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The Pro-Youth Pages
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Allstate Insurance Company


Allstate's Deceptive Ads

Research now shows that, contrary to old stereotypes, teenaged drivers are more responsible than their older counterparts. They're not only safer drivers because of their quick reaction times, they are also less likely than older drivers to engage in irresponsible conduct such as speeding or talking on cell phones or texting while driving.

Allstate Insurance Company is struggling against reality to keep alive the stereotype of the reckless young driver. They are spending big money running ads portraying teenagers as irresponsible, reckless, and stupid. One print ad bears the insulting headline "Why do most 16-year-olds drive like they're missing a part of their brain? BECAUSE THEY ARE." [emphasis theirs.] A series of TV ads shows an Allstate spokesman portraying various disasters that could damage your car; in one, he drives a pink SUV, tells the viewer, "I'm a typical teenaged girl," then answers his cell phone and crashes into a car. (Again: the ad would have been more realistic if the middle-aged man had said, "I'm a typical middle-aged man.")

Why is this myth so important that Allstate spends millions to keep it going? Because it allows Allstate to make millions more through price-discrimination. By perpetuating the myth that young drivers are bigger risk-takers than drivers of other ages, Allstate (and other insurers) are able to get away with charging teenagers an arm and a leg for the same coverage they sell to older drivers at a fair price.

All auto insurance companies profit from the ageist myths about young drivers, but Allstate is actively promoting these myths in hopes of making even deeper profits.

Lobbying for GDL's

Not only do they spread lies, they are lobbying for graduated driver licenses (GDL's) in all 50 states. These GDL's are not only insulting, they are dangerous. In the states where they are now used, GDL's have caused an increase in highway fatalities.

Boycott Allstate

Why does an insurance company support legal policies that will force them to pay out more money in accident claims? For two reasons.

First, more accident claims can be used to justify even higher premiums.

Secondly, these GDL's help promote the ageist myths about teenaged drivers. Once a law is passed, citizens don't want to believe the law exists merely because lobbyists wanted it. They assume the law must be justified by something. As citizens wonder, "Why do we have more restricted licenses for teenagers?" they will, in most cases, assume it must be because teenagers can't drive as safely — the very message Allstate is pushing in their ads!

As people increasingly cling to this myth to make sense of the laws around them, regardless of actual facts known to researchers, people will increasingly accept insurance companies price-gouging the young.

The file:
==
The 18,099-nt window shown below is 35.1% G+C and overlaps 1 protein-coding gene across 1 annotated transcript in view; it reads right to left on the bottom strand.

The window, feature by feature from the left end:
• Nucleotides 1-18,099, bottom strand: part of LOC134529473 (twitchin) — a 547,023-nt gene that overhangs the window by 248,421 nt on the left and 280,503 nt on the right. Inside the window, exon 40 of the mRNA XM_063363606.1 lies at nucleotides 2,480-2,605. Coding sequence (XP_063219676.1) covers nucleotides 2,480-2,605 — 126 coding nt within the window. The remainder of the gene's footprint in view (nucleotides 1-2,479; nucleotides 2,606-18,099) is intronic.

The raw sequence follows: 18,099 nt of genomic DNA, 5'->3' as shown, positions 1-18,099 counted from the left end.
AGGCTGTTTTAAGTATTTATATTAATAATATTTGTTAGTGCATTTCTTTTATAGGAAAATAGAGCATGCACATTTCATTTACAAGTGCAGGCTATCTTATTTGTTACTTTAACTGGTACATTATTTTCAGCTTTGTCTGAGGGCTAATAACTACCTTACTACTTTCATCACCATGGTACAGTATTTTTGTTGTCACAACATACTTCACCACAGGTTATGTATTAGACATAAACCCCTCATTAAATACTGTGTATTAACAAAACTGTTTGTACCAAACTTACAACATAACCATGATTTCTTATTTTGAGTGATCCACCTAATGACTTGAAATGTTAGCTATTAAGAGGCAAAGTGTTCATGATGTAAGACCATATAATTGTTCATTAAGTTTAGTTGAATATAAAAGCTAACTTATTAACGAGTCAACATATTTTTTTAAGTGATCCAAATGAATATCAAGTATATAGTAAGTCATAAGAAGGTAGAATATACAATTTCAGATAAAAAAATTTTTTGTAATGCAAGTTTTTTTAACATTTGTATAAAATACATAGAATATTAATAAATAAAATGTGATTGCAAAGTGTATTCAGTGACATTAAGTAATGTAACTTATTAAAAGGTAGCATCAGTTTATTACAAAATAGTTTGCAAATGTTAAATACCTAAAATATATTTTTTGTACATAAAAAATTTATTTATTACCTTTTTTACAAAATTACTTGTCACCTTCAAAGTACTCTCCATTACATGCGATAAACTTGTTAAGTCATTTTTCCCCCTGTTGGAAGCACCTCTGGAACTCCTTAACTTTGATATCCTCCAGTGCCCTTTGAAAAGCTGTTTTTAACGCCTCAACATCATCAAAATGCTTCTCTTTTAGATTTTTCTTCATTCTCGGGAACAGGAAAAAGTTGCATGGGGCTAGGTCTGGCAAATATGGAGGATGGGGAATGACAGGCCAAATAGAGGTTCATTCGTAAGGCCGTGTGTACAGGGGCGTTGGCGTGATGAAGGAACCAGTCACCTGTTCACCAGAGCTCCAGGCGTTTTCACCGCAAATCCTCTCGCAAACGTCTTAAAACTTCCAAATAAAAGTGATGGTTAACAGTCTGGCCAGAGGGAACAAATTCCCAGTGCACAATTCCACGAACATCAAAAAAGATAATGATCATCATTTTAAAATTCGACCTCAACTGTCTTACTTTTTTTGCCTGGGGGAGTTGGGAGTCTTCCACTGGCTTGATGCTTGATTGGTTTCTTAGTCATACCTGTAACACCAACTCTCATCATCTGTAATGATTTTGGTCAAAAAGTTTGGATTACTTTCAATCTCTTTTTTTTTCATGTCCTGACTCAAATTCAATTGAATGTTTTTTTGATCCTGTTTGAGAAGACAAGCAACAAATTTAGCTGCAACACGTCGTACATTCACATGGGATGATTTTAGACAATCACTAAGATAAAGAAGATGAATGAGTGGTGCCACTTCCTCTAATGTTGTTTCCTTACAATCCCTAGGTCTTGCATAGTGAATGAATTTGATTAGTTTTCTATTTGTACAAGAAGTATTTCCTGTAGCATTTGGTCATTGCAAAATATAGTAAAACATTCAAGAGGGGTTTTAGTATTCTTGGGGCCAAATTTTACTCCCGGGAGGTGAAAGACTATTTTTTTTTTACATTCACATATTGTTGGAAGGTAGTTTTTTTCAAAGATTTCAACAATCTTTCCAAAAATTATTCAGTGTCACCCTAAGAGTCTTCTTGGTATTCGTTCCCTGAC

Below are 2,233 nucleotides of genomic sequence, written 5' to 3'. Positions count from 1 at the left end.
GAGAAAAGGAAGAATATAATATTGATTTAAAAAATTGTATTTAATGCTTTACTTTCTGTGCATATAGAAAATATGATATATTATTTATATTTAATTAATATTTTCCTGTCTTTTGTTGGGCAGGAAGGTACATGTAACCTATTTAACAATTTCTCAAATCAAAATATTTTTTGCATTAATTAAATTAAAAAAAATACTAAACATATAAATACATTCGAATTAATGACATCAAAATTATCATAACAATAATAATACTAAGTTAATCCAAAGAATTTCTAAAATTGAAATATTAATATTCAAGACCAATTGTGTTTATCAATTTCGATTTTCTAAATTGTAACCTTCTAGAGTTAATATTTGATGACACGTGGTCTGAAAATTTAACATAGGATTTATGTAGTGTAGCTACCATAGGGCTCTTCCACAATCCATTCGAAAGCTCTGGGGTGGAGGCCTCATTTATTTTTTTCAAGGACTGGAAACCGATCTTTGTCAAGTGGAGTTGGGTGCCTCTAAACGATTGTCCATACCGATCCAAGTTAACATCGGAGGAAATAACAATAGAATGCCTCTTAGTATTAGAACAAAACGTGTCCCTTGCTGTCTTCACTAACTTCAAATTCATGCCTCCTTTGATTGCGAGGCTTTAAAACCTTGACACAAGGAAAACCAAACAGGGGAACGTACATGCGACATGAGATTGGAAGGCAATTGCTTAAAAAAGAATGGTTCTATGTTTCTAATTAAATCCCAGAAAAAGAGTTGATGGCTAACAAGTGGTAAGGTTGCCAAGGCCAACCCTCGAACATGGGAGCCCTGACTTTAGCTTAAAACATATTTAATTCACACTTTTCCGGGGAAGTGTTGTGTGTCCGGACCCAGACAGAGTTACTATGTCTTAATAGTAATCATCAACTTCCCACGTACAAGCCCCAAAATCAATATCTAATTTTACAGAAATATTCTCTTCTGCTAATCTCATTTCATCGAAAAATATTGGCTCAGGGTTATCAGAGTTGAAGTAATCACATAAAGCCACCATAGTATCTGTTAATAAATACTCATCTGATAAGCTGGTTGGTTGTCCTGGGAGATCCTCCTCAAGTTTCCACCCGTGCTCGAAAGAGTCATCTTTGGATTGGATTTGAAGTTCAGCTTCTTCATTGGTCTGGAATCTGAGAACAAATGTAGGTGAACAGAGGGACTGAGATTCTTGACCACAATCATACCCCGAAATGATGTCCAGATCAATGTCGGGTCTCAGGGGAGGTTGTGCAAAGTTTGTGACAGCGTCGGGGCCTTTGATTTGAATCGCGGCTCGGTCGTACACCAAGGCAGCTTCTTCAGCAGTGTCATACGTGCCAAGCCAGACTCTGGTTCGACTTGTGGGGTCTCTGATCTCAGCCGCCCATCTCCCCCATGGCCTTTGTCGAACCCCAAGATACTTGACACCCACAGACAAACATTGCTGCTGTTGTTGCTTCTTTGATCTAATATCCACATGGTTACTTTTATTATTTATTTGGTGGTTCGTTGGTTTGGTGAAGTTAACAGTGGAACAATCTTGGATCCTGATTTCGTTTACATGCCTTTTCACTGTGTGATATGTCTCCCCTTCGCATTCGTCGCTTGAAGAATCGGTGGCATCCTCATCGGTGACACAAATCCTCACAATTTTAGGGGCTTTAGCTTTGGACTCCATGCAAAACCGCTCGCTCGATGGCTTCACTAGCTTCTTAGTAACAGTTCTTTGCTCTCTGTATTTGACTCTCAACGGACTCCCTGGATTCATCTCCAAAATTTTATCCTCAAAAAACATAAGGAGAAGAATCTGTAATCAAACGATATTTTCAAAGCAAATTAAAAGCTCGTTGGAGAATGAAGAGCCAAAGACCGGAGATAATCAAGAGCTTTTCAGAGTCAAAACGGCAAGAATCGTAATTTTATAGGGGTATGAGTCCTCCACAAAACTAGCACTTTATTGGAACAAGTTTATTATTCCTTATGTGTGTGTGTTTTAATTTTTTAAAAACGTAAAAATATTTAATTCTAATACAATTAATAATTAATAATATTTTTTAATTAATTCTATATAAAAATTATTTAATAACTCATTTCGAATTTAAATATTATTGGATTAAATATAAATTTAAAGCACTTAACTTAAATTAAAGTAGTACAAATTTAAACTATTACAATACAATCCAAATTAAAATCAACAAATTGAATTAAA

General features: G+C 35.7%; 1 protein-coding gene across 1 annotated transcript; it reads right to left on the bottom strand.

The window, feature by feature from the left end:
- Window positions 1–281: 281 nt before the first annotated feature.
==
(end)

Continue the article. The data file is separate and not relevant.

Making Things Right

We need to stop this. Not only should Allstate pull their deceptive ads, they should run new ads apologizing and correcting the myth they've promoted. They spent money pushing lies, let them now spend money publicizing the truth.

The Pro-Youth Pages is asking everyone who cares about fairness to take three steps.

First: Boycott Allstate until they make amends. Currently when you do business with Allstate, they charge you not only for their costs insuring you, they also charge you for the cost of running these hateful ads. Do not fund their ageism.

Second: Contact Allstate and ask them to run new ads apologizing to our youth and admitting the truth. Allstate's contact info:

1-800-ALLSTATE (1-800-255-7828)

2775 Sanders Road
Northbrook, IL 60062

or email them at:

If you call them at the toll-free number, you'll have to spend a few minutes chatting with a cheap-labor phone-monkey at an overseas call center who may try to sell you insurance before transferring you to a corporate spokesperson who can finally discuss these insulting ads. Don't worry. Time is money. Their money. The longer they spend on the phone with you, the less time they have to sell insurance to suckers. Feel free to engage the person in a lengthy discussion about honesty in advertising, about ageism in general, or about anything else you feel appropriate. Educate them and maybe they'll change the company from within.

Be polite, but be clear: you will not do business with them until they apologize to youth and admit the truth.

If the corporate rep who finally talks to you says they won't change their ads, feel free to call again on a regular basis to see if they've changed their minds yet.

Third: Ask your friends to do the same.

If we keep the pressure on, eventually Allstate will do the right thing.


Allstate's 'Missing Brain' ad.

Allstate's 'Typical Teenaged Girl' ad:

See also: